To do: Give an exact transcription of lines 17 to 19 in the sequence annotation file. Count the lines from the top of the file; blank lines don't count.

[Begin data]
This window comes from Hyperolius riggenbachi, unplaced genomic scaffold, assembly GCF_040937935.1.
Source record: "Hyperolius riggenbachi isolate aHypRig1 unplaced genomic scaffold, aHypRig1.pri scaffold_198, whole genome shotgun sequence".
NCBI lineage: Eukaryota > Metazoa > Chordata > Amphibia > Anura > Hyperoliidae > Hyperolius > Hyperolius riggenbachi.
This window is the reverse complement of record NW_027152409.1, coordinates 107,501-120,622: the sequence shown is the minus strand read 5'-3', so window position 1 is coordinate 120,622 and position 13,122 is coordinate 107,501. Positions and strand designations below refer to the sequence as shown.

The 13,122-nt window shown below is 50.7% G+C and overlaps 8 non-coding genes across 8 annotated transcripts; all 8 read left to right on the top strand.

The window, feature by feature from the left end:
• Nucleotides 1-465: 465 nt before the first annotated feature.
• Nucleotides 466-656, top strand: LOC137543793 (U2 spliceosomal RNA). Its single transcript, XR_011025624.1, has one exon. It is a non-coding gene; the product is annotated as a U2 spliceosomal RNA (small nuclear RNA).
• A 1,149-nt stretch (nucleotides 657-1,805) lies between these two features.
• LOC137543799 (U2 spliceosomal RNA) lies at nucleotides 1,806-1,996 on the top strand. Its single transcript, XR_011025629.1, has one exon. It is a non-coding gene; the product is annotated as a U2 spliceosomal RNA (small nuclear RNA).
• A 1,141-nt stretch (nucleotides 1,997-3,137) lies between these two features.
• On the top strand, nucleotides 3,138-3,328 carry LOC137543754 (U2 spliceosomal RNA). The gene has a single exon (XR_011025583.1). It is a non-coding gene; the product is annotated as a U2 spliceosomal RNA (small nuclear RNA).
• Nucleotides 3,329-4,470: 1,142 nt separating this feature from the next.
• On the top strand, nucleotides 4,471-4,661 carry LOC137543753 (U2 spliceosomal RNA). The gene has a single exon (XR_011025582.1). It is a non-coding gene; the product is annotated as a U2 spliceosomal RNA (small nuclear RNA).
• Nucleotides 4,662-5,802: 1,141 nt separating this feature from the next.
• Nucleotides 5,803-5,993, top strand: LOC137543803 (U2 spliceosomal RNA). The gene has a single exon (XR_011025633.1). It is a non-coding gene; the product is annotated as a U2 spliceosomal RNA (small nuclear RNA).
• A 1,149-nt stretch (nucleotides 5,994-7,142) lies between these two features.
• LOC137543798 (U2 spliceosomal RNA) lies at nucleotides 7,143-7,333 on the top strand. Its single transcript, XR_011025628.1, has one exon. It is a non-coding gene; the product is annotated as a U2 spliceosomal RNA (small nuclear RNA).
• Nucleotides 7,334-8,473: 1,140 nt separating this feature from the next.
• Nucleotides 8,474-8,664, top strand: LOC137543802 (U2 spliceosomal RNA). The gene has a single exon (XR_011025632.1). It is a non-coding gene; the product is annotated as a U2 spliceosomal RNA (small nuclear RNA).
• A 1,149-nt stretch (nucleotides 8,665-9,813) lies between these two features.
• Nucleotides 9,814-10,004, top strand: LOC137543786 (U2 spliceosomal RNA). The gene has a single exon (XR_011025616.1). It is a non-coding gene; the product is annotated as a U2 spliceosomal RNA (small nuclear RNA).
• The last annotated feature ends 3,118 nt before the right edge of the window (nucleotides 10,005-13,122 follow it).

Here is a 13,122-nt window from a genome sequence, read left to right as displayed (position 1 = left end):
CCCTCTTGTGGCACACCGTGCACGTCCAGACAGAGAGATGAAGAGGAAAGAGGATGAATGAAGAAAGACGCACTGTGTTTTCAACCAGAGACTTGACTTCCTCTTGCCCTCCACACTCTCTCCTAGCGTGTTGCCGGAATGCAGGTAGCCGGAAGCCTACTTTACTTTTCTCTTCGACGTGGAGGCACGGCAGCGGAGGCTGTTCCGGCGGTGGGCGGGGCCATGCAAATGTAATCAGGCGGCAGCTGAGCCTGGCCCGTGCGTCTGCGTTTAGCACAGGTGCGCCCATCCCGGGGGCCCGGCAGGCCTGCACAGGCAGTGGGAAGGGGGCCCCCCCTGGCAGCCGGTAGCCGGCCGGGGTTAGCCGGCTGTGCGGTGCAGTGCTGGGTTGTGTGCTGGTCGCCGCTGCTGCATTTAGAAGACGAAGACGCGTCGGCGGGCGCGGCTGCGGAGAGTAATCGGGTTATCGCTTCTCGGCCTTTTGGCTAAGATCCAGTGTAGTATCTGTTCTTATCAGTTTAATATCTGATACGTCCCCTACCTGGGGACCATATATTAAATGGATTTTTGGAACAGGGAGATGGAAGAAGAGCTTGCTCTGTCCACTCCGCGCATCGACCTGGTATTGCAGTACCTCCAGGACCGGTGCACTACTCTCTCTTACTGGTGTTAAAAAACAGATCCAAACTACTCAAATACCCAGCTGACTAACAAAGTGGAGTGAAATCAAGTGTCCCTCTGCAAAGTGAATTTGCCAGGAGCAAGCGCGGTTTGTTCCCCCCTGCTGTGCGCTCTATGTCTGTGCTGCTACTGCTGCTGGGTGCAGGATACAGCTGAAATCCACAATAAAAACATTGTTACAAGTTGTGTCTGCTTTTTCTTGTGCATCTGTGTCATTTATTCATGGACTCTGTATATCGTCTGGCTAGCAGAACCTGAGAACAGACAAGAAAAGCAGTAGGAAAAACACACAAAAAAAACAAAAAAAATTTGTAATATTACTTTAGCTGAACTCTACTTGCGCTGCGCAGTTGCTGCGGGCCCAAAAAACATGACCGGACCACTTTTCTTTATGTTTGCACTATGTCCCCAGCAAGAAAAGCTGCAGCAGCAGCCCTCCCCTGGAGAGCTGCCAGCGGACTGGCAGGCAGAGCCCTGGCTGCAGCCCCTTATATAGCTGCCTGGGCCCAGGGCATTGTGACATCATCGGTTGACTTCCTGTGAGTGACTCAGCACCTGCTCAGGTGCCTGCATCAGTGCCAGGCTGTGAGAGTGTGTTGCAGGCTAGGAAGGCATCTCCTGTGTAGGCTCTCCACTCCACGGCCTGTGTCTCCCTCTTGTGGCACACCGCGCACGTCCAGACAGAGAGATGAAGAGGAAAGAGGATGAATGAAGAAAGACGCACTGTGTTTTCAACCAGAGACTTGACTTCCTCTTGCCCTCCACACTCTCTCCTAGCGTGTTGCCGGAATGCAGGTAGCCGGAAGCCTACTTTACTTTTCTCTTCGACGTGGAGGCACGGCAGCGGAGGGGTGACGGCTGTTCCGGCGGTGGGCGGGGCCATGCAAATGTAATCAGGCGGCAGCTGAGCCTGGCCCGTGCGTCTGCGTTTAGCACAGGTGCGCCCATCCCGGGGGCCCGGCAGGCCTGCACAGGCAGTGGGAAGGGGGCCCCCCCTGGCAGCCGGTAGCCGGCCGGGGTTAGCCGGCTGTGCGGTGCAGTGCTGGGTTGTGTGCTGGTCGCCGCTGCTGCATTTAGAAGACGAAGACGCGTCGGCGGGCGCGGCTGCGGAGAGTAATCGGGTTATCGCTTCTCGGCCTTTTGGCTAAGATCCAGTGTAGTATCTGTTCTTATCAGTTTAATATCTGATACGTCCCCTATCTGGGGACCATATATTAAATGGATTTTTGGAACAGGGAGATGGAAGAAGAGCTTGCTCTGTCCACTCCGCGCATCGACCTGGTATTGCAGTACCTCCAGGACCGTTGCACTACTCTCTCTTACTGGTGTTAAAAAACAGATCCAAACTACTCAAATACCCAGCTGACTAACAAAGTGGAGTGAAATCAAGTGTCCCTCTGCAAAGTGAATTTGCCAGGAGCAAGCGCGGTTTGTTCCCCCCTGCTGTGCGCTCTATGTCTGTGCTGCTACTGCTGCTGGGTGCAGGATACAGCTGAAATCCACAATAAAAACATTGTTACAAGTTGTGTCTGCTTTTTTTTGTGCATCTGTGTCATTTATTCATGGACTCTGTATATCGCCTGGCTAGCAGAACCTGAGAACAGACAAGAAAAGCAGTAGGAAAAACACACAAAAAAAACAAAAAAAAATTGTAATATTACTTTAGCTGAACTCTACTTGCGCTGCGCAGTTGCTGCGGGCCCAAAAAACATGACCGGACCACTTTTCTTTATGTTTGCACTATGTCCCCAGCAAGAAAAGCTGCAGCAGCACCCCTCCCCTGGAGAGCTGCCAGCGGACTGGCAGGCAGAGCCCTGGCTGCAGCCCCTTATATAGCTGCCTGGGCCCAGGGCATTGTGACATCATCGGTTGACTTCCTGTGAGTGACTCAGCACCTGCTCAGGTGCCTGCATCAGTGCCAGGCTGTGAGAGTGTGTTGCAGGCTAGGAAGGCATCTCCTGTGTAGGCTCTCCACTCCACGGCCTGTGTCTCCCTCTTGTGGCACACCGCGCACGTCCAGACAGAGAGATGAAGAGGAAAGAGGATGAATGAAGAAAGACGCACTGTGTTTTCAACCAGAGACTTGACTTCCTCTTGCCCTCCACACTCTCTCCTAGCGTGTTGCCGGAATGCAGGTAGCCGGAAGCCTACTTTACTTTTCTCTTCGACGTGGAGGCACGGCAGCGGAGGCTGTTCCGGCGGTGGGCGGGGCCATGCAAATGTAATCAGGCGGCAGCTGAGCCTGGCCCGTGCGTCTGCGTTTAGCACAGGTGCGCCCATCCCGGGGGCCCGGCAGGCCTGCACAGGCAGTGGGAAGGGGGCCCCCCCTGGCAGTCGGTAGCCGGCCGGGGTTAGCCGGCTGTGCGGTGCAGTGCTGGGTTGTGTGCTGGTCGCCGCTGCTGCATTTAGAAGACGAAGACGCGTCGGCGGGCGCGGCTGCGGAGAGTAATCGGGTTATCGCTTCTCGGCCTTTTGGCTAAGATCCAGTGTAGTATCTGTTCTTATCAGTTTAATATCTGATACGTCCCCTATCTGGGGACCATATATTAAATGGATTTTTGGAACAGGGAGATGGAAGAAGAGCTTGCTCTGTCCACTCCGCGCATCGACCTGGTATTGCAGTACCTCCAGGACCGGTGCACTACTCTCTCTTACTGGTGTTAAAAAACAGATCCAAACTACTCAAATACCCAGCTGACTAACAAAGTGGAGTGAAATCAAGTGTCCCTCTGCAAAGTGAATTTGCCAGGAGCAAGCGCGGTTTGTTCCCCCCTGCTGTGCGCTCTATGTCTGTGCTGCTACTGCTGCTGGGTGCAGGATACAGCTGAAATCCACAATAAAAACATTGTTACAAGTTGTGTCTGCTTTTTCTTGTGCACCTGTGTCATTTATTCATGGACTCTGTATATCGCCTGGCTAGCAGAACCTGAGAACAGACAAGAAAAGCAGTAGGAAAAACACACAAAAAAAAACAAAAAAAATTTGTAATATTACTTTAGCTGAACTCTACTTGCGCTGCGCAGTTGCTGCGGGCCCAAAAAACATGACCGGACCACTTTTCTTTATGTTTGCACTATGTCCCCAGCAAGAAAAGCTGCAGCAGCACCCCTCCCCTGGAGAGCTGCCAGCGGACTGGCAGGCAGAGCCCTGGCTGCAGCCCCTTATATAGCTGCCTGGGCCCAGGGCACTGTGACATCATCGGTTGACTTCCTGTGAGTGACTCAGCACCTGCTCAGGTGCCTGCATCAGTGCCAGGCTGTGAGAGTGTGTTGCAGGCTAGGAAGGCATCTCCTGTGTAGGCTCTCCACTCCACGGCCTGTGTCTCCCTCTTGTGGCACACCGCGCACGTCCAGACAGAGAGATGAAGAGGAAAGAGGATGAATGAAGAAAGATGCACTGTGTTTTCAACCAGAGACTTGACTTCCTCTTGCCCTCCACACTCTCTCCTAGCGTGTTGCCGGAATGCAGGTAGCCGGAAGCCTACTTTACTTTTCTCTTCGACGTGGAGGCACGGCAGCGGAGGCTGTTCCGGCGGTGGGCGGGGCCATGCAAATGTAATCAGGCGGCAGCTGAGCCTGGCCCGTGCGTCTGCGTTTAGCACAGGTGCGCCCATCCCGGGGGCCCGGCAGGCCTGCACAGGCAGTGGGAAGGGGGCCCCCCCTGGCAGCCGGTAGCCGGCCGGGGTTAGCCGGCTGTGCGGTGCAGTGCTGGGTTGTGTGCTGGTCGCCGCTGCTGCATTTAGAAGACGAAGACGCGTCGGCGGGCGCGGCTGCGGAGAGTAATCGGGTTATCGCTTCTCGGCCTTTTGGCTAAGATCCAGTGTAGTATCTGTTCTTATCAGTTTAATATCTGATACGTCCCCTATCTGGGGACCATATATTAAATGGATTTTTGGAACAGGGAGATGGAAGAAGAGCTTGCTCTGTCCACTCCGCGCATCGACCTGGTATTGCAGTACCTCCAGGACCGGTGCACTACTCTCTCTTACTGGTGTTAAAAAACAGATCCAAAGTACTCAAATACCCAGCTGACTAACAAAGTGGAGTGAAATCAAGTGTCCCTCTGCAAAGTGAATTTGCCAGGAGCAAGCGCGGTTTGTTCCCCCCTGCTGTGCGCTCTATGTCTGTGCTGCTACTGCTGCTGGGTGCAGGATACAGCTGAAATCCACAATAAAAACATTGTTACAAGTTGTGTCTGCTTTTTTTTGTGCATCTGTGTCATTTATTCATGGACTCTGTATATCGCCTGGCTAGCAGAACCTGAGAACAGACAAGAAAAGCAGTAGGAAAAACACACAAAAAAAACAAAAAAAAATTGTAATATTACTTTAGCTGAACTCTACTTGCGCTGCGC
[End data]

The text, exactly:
• A 1,149-nt stretch (nucleotides 5,994-7,142) lies between these two features.
• LOC137543798 (U2 spliceosomal RNA) lies at nucleotides 7,143-7,333 on the top strand. Its single transcript, XR_011025628.1, has one exon. It is a non-coding gene; the product is annotated as a U2 spliceosomal RNA (small nuclear RNA).
• Nucleotides 7,334-8,473: 1,140 nt separating this feature from the next.